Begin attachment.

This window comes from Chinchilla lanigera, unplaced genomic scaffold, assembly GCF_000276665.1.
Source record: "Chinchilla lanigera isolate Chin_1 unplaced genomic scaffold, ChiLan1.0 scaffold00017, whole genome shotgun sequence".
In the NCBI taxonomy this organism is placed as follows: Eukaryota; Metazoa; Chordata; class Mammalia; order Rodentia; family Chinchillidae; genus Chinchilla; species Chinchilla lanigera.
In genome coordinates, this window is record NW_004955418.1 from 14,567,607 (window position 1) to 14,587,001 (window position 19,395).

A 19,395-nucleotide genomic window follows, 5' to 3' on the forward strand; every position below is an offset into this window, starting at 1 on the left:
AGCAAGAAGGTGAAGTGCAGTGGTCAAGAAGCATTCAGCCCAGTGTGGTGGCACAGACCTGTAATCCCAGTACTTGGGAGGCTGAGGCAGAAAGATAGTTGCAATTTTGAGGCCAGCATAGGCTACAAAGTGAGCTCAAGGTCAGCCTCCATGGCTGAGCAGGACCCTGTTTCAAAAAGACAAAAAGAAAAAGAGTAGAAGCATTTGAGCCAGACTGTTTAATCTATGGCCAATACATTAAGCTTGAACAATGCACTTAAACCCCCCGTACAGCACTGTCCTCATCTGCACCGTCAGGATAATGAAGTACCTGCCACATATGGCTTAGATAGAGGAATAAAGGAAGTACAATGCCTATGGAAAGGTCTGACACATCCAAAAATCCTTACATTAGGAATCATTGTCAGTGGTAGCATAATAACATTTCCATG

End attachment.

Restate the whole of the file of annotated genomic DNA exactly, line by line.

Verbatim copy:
This window comes from Chinchilla lanigera, unplaced genomic scaffold, assembly GCF_000276665.1.
Source record: "Chinchilla lanigera isolate Chin_1 unplaced genomic scaffold, ChiLan1.0 scaffold00017, whole genome shotgun sequence".
In the NCBI taxonomy this organism is placed as follows: Eukaryota; Metazoa; Chordata; class Mammalia; order Rodentia; family Chinchillidae; genus Chinchilla; species Chinchilla lanigera.
In genome coordinates, this window is record NW_004955418.1 from 14,567,607 (window position 1) to 14,587,001 (window position 19,395).

A 19,395-nucleotide genomic window follows, 5' to 3' on the forward strand; every position below is an offset into this window, starting at 1 on the left:
AGCAAGAAGGTGAAGTGCAGTGGTCAAGAAGCATTCAGCCCAGTGTGGTGGCACAGACCTGTAATCCCAGTACTTGGGAGGCTGAGGCAGAAAGATAGTTGCAATTTTGAGGCCAGCATAGGCTACAAAGTGAGCTCAAGGTCAGCCTCCATGGCTGAGCAGGACCCTGTTTCAAAAAGACAAAAAGAAAAAGAGTAGAAGCATTTGAGCCAGACTGTTTAATCTATGGCCAATACATTAAGCTTGAACAATGCACTTAAACCCCCCGTACAGCACTGTCCTCATCTGCACCGTCAGGATAATGAAGTACCTGCCACATATGGCTTAGATAGAGGAATAAAGGAAGTACAATGCCTATGGAAAGGTCTGACACATCCAAAAATCCTTACATTAGGAATCATTGTCAGTGGTAGCATAATAACATTTCCATG